Sunday, April 29, 2007

No shared environmental influence!!!!

At last, I can report of an interesting piece of research. The authors Dworzynski, Remington, Rijsdijk, Howell, and Plomin have used data on 1000s of twins to study genetic relationships in recovered and persistent stuttering: see Am J Speech Lang Pathol. 2007 May;16(2):169-78 or here. Remember twins can be monozygotic (the same DNA), or dizygotic (share roughly half the DNA like siblings do). If the monozygotic twins share a disorder more often than dyzygotic twins at statistical significance, then the disorder is genetic because the only difference between them are the fact that they share either all the genes or roughly half the genes. Though the interesting aspect about twin studies is that you keep the environment relatively fixed, i.e. twin grow up in the same environment. A second advantage is that technically speaking this is simple statistical computation, that even non-quantitative researchers should not be able to mess up. There are surely negatives but I am not sure, probably the inability to locate genes.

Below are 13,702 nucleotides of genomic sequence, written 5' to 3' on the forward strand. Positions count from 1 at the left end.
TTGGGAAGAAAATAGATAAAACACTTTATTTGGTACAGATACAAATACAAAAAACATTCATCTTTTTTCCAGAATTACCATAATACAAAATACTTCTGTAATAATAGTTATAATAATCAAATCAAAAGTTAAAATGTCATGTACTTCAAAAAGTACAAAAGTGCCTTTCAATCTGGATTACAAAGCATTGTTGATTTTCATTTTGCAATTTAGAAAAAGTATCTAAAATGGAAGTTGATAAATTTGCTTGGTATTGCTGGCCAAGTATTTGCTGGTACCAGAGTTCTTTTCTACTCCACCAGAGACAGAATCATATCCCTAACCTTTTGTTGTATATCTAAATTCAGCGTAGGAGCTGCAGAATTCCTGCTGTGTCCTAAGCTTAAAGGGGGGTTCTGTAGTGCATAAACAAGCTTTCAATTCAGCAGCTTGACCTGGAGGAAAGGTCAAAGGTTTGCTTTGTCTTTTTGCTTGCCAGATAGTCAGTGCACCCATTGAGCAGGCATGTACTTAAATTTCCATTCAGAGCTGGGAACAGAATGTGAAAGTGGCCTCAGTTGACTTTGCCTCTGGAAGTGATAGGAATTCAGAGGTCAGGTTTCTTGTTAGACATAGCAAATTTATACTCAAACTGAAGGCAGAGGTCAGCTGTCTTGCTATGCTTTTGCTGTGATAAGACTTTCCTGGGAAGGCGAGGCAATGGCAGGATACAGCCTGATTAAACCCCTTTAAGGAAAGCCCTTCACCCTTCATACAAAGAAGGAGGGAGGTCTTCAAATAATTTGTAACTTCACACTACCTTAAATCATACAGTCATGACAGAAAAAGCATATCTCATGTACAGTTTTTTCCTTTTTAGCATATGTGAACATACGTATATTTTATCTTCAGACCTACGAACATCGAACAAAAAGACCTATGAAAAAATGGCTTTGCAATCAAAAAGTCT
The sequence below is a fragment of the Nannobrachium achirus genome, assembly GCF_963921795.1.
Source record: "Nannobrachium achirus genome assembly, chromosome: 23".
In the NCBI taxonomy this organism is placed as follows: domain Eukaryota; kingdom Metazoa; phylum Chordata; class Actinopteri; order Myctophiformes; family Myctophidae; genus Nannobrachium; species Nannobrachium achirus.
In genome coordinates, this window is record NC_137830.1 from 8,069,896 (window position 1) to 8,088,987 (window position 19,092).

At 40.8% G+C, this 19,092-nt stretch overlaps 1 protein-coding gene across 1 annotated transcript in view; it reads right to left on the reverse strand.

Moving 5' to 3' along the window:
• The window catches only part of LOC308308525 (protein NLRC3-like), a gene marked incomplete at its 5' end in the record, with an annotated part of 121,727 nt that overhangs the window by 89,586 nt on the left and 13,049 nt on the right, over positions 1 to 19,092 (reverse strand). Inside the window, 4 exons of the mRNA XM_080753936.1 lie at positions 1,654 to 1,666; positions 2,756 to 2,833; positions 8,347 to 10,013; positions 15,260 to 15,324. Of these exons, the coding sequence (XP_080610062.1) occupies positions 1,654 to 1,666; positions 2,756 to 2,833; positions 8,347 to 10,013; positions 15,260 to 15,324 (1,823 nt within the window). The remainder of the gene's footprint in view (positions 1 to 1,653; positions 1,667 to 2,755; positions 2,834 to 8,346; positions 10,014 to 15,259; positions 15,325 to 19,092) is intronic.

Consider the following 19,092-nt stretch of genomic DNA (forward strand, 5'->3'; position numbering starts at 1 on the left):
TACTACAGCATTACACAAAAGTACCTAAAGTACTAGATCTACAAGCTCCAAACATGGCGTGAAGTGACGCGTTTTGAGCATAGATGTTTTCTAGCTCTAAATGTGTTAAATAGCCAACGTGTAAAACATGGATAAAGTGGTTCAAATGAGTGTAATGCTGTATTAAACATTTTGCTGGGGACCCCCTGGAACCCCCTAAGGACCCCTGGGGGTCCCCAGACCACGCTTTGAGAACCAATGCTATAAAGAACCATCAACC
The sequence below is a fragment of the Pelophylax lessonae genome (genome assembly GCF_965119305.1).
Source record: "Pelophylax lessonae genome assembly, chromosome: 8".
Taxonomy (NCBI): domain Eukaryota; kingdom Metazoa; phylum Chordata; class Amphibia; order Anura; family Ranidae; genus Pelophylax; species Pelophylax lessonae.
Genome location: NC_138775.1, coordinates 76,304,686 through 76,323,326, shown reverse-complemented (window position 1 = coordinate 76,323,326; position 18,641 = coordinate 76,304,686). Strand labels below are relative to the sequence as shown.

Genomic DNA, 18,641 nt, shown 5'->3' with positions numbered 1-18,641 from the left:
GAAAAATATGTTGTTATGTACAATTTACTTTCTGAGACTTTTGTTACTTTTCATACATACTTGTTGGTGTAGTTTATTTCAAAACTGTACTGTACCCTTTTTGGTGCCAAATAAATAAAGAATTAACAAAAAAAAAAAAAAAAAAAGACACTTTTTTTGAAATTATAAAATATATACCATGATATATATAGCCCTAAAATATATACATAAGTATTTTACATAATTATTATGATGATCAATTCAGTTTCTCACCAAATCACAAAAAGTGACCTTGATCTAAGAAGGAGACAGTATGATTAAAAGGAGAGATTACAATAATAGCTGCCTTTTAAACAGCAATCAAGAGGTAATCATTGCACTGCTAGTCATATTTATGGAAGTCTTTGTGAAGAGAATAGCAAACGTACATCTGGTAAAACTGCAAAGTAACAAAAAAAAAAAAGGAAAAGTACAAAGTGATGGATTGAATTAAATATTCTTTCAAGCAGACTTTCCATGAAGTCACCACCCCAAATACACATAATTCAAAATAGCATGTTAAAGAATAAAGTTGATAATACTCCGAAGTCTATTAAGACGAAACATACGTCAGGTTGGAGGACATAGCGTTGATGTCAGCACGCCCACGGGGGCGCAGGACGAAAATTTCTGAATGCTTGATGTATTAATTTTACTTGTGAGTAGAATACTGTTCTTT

Building up a twin pool is hard work but very lucrative scientifically speaking and ensures divine reverence by other scientists. Every research field undertakes a pilgrimage to these pools, and after worshipping the holders of the holy pool are allowed access to study the genetic influence.

They found that
Stuttering appears to be a disorder that has high heritability and little shared environment effect in early childhood and for recovered and persistent groups of children, by age 7.


AAAlbert said...

I tend to believe it is more influenced by genetics. My stuttering seems to be inherited. One of my uncles from mother's side stuttered severely, I used to have frequent silent blocks, and my niece showed fixed blocks on 2.5 years of age. Thanks God she has passed over that period. I wonder if her gender helped her to recover.

Maybe my niece's stutter at age 2.5 is another evidence of the authors' finding that even at age 3, there is high influence of genetics with little impact of environment.

AAAlbert said...

Talking about the paper,as their best-fit model revealed, at age 3, stuttering is influence by genetics for 58% and 42% for unique environmental influence. The shared environmental effect is said "little" because it was not suggested and analyzed by the authors. As the authors wrote, it was "Because the DZ concordances
were less than half the MZ concordances at ages 3
and 4".

I just don't know why the authors did not analyze the covariance of genetic and environmental effects, and gave out the results to demonstrate the "little shared environmental effect". Statistically it should be applicable.